The price of fuel is the only thing likely to help global warming. No political decisions are going to be made to achieve any useful thing.
      But I don’t see this as being purely Labour’s doing. Haven’t crude prices nearly doubled in the last 2 yrs? most of the increase in the last 6 months?
      Not too many folk are going to assume that petrol prices would be much cheeper under National if the international price remains the same.
      Re Jacinda vs Rowling. People will support Jacinda if they can. People supported Rowling if they had to.
      D J S

      • Richard Christie says:

        The price of fuel is the only thing likely to help global warming.

        Govt action can certainly help toward slowing AGW. In fact, I’d say it’s a necessity, market forces and private initiatives will only kick in well after it’s too late for effective action. We are seeing this already.

        The longer Govt. drags its feet on renewable energy (via subsidies) etc the further it will have go in the future and at much higher cost.

  4. Michelle says:

    don’t think so Mr Paoa it will take more than a petrol increase

  5. Worzel Gummidge says:

    I would suggest that rapid devaluation of kiwi dollar versus US plus rising oil prices would have quite a bit to do with it actually Chris, neither of which can be attributed to NZ Labour.

  6. Aaron says:

    You mean the Labour party started drifting from it’s working class base in the 60s? It really is time to give up on them if that’s the case

  7. Ed says:

    “the steady rise in the price of petrol over the period 2018-2021 cannot be sheeted home to greedy Arab oil magnates. This time, it is all Labour’s own work.”

    Not true, Mr Trotter.
    There are world geopolitical events going on, which you should be aware of.
    Saudi Arabia, Iran…..

    • Sam Sam says:

      Your evaluation should determine your interests.

      The other way around is called Hopium and there are still too many people high on it to call top.

  8. XRAY says:

    Hard to see how petrol climbing 40 plus cents per litre is ALL Labours own work!

    In fact anywhere but Auckland and its gone up by 4 cents per litre because of tax increases and the rest due to crude prices, speculation and a lower dollar vs the US because of their interest rates.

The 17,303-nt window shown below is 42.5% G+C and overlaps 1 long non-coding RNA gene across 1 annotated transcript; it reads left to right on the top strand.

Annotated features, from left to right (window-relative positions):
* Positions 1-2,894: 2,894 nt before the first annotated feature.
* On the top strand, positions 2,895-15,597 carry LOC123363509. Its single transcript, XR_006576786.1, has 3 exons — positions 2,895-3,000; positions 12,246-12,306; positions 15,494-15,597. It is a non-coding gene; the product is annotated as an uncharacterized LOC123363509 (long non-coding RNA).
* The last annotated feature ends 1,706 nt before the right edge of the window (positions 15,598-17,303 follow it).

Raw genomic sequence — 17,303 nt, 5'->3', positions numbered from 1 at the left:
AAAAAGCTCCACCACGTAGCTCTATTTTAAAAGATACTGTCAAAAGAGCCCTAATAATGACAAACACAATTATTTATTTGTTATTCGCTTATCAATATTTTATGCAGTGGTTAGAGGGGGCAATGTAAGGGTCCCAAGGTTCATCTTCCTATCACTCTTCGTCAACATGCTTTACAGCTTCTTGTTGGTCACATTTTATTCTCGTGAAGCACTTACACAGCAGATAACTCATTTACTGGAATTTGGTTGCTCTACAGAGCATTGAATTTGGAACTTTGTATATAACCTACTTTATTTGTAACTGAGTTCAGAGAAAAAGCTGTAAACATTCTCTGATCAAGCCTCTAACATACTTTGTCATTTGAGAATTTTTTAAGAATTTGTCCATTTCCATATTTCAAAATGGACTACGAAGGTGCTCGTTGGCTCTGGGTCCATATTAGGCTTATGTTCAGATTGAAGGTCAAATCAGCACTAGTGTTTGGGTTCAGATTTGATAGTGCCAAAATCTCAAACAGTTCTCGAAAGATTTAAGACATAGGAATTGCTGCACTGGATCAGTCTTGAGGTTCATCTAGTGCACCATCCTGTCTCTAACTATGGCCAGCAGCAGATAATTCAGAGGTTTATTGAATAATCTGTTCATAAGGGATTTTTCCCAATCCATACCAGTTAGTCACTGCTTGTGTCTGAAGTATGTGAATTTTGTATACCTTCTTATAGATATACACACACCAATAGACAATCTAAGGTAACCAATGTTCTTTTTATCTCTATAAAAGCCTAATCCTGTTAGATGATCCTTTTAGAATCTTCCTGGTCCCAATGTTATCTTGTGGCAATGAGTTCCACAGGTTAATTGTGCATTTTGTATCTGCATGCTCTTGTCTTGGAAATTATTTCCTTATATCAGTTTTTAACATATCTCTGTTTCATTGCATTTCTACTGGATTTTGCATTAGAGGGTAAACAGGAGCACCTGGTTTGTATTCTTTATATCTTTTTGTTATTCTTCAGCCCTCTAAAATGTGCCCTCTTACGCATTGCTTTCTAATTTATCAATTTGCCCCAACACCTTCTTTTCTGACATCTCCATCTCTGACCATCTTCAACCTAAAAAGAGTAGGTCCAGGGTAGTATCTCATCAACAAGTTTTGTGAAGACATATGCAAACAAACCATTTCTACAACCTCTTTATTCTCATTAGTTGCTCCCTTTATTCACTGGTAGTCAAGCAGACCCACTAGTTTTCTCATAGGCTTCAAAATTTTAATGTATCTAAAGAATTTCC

9. CLEANGREEN says:

    We need to use rail in a smart way in future to get the best lowest transport emissions system by incorporating the use of “mixed trains” heard of them?

    I caught a mixed train when i left Rhodesia in 1970 and headed for capetown and at the border at Mafeking I got put on a “mixed train” with three carriages on the back of a freight train which made a delightful trip as we stopped at many colourful stops along the way and saw the interior of the country.

    I would highly recommend a mixed train to anyone today as mixed trains are still used in four continents including US today so we should do this as it would take cars and trucks off the roads lowering the carnage and lower the climate change emissions at the same time.

    Here is a link to Mixed trains. https://en.wikipedia.org/wiki/Mixed_train

  10. Tiger Mountain says:

    the least the govt could do is drop the GST “tax on a tax” component of the petrol price, and pile into the oil companies head on, and threaten to nationalise the Marsden Pt. refinery–they would not like that up them!

    the oil companies have always been arrogant bastards with their Transfer Pricing model

    the sick part is the Nats if in Govt. would likely actually do very little to lower the petrol price, being the party of more roads and trucks, rather than public transport and electric vehicles

  11. Jays says:

    Labour is as far from their traditional base as the Democrats are and it is disgraceful.
    They are far more interested in identity politics than the average schmo.
    They are only outdone in this respect by the greens.

    National can’t win the next election but they most definitely will end up in government because Labour are utterly determined to lose the next election.

  12. sc says:

    The petrol tax rises are very bad timing. No way around it. They are regressive and hit the poor hard. I voted Green but I am a realist enough to know that you will pay what you have to pay to fill up the car first and the kids will get jam sandwiches for tea instead of veges and meat cause getting to work is not discretionary spending.